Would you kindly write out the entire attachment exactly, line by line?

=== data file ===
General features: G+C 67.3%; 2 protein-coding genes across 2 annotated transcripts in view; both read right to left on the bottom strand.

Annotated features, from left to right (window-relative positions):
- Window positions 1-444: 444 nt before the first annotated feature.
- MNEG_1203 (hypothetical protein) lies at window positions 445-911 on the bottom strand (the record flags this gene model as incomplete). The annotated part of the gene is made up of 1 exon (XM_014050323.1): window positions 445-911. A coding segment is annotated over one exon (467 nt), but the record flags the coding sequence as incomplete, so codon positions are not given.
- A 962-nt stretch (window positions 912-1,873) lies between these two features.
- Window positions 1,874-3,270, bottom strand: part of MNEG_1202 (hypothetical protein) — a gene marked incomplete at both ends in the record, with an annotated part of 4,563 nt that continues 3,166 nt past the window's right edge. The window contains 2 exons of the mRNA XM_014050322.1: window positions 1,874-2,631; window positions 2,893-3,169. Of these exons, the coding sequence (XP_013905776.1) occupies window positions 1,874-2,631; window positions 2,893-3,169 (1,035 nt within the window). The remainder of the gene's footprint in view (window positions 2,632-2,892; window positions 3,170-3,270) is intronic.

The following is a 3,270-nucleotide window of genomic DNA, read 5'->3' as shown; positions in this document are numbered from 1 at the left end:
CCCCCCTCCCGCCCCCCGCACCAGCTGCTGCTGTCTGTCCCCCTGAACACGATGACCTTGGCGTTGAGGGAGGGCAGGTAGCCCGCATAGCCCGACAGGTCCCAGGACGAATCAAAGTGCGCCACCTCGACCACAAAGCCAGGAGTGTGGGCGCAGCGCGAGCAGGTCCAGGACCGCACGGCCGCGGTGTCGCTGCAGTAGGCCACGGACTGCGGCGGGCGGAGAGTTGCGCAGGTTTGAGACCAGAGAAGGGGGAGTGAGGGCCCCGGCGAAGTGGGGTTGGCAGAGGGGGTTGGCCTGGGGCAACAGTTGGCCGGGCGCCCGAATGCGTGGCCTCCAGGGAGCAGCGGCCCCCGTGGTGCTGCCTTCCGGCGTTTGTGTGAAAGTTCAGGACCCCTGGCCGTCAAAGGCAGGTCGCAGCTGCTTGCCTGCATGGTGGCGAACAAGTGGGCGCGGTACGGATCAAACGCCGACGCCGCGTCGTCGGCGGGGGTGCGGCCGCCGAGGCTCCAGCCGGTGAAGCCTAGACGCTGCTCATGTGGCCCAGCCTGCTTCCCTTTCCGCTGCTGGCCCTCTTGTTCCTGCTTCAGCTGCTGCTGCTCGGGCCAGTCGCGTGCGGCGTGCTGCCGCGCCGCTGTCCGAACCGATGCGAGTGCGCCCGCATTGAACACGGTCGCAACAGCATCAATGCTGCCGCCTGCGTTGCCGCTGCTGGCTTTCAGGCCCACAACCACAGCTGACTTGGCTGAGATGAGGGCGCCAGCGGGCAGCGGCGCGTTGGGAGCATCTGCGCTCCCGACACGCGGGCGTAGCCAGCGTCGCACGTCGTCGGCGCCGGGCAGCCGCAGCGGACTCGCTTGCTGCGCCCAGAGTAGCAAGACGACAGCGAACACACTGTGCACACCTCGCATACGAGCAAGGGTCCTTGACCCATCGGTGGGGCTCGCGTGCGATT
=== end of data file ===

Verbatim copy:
General features: G+C 67.3%; 2 protein-coding genes across 2 annotated transcripts in view; both read right to left on the bottom strand.

Annotated features, from left to right (window-relative positions):
- Window positions 1-444: 444 nt before the first annotated feature.
- MNEG_1203 (hypothetical protein) lies at window positions 445-911 on the bottom strand (the record flags this gene model as incomplete). The annotated part of the gene is made up of 1 exon (XM_014050323.1): window positions 445-911. A coding segment is annotated over one exon (467 nt), but the record flags the coding sequence as incomplete, so codon positions are not given.
- A 962-nt stretch (window positions 912-1,873) lies between these two features.
- Window positions 1,874-3,270, bottom strand: part of MNEG_1202 (hypothetical protein) — a gene marked incomplete at both ends in the record, with an annotated part of 4,563 nt that continues 3,166 nt past the window's right edge. The window contains 2 exons of the mRNA XM_014050322.1: window positions 1,874-2,631; window positions 2,893-3,169. Of these exons, the coding sequence (XP_013905776.1) occupies window positions 1,874-2,631; window positions 2,893-3,169 (1,035 nt within the window). The remainder of the gene's footprint in view (window positions 2,632-2,892; window positions 3,170-3,270) is intronic.

The following is a 3,270-nucleotide window of genomic DNA, read 5'->3' as shown; positions in this document are numbered from 1 at the left end:
CCCCCCTCCCGCCCCCCGCACCAGCTGCTGCTGTCTGTCCCCCTGAACACGATGACCTTGGCGTTGAGGGAGGGCAGGTAGCCCGCATAGCCCGACAGGTCCCAGGACGAATCAAAGTGCGCCACCTCGACCACAAAGCCAGGAGTGTGGGCGCAGCGCGAGCAGGTCCAGGACCGCACGGCCGCGGTGTCGCTGCAGTAGGCCACGGACTGCGGCGGGCGGAGAGTTGCGCAGGTTTGAGACCAGAGAAGGGGGAGTGAGGGCCCCGGCGAAGTGGGGTTGGCAGAGGGGGTTGGCCTGGGGCAACAGTTGGCCGGGCGCCCGAATGCGTGGCCTCCAGGGAGCAGCGGCCCCCGTGGTGCTGCCTTCCGGCGTTTGTGTGAAAGTTCAGGACCCCTGGCCGTCAAAGGCAGGTCGCAGCTGCTTGCCTGCATGGTGGCGAACAAGTGGGCGCGGTACGGATCAAACGCCGACGCCGCGTCGTCGGCGGGGGTGCGGCCGCCGAGGCTCCAGCCGGTGAAGCCTAGACGCTGCTCATGTGGCCCAGCCTGCTTCCCTTTCCGCTGCTGGCCCTCTTGTTCCTGCTTCAGCTGCTGCTGCTCGGGCCAGTCGCGTGCGGCGTGCTGCCGCGCCGCTGTCCGAACCGATGCGAGTGCGCCCGCATTGAACACGGTCGCAACAGCATCAATGCTGCCGCCTGCGTTGCCGCTGCTGGCTTTCAGGCCCACAACCACAGCTGACTTGGCTGAGATGAGGGCGCCAGCGGGCAGCGGCGCGTTGGGAGCATCTGCGCTCCCGACACGCGGGCGTAGCCAGCGTCGCACGTCGTCGGCGCCGGGCAGCCGCAGCGGACTCGCTTGCTGCGCCCAGAGTAGCAAGACGACAGCGAACACACTGTGCACACCTCGCATACGAGCAAGGGTCCTTGACCCATCGGTGGGGCTCGCGTGCGATT